The Order provides a lengthy list of what constitutes Essential Businesses and Operations. Some of these are obvious: stores selling groceries and medicine; food, beverage, and licensed marijuana production and agriculture; organizations providing charitable and social services; religion entities; media, including newspapers, television, radio, and other media services; gas stations and businesses needed for transportation; financial and insurance institutions; funeral services; and more. Also included in this category are “First Amendment protected speech” (though with no specific guidance as to the meaning of this phrase); hardware and supply stores; laundry services; restaurants providing off-premises consumption; supplies to work from home and supplies supporting Essential Business and Operations; hotels and motels; and professional services, including attorneys, accountants, insurance agents, and real estate professionals. Finally, the Order includes in this definition all Essential Businesses and Operations described as such in a March 19, 2020 memorandum issued by the Department of Homeland Security’s Cybersecurity & Critical Infrastructure Security Agency.

As noted earlier, the Order permits non-exempt businesses to continue Minimum Basic Operations. Those are defined as the minimum amount of work necessary to maintain the value of the business’s inventory, preserve physical plant and equipment, ensure security, process payroll and benefits, and activities that are necessary to facilitate employees’ continued ability to work remotely.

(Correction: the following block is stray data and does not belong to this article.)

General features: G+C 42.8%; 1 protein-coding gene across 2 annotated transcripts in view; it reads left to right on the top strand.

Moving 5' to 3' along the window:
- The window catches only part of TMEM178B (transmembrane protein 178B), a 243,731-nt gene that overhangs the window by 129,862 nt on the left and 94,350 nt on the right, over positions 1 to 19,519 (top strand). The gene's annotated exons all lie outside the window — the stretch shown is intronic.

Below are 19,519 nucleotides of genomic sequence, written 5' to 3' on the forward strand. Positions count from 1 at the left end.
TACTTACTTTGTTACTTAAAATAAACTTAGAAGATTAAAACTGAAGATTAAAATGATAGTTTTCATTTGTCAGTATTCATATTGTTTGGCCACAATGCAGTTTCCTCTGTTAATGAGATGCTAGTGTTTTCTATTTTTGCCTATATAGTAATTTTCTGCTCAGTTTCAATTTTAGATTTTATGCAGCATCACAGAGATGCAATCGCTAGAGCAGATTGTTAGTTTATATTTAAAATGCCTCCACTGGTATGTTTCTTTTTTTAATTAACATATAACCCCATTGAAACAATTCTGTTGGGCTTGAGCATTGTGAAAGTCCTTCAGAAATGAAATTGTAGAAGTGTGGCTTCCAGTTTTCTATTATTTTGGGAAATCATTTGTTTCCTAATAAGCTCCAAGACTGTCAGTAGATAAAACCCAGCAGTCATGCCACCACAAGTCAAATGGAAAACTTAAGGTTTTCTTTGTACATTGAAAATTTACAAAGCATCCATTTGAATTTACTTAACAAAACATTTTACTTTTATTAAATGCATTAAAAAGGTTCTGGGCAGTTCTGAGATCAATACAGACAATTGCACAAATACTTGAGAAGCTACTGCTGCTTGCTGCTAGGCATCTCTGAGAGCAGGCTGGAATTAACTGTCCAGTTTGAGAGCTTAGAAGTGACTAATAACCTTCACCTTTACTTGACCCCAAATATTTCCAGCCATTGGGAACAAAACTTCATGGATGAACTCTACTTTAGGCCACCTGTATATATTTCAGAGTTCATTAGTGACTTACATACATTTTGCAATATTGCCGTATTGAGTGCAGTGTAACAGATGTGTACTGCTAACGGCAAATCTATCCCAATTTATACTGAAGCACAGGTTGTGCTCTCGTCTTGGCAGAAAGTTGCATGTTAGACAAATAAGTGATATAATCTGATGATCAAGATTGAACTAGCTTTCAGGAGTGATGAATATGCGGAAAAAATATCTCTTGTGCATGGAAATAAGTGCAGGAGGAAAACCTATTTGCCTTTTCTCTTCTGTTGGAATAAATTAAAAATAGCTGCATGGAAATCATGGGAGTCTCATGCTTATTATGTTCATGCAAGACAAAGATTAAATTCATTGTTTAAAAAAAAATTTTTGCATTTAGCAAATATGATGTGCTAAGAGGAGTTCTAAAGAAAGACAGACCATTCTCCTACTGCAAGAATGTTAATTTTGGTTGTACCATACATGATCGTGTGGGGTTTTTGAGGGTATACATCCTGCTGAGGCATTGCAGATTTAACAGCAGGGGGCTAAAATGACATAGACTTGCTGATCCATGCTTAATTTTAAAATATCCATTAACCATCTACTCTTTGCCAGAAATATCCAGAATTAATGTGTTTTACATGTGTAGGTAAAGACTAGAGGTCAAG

Persons who are using shared space or are outside the home, including those using public transportation, are to adhere to required physical distancing protocols. This includes those persons who are engaging in Essential Travel, that is, travel to support Essential Activity, Essential Governmental Functions, Essential Businesses and Operations, and Minimum Basic Operations.

The Order makes clear its intention is “to ensure that the maximum number of people self-isolate in their places of residence to the maximum extent feasible, while enabling essential services to continue, to slow the spread of COVID-19 to the greatest extent possible.” The Order is subject to enforcement by State and local law enforcement authorities. Violations are second-degree misdemeanors, subjecting the offender to 90 days in jail and a $750 fine.

Finally, the order requires that businesses and employers implement a number of actions, including:

  • Allowing as many employees as possible to work from home
  • Actively encouraging sick employees to remain at home until, without any medication, they are fever-free for at least 72 hours “AND symptoms have improved for at least 72 hours AND at least seven days have passed since symptoms first began”
  • Ensure sick leave policies are “up to date, flexible, and non-punitive”’
  • Physically separate employees apparently suffering from respiratory illness from other employees and “send them home immediately”
  • Perform frequent cleaning of commonly touched surfaces such as workstations, counters, railings, door handles, and doorknobs

The State has issued an FAQ, attempting to address many basic questions about the Order. But many other questions remain unanswered at this early stage. Walter | Haverfield attorneys are here to advise you in determining whether your business may continue normal operations under one of the Order’s exemptions or must take other measures to comply.

Darrell A. Clay is a partner at Walter | Haverfield who focuses his practice on labor and employment and litigation. He can be reached at dclay@walterhav.com or at 216.928.2896.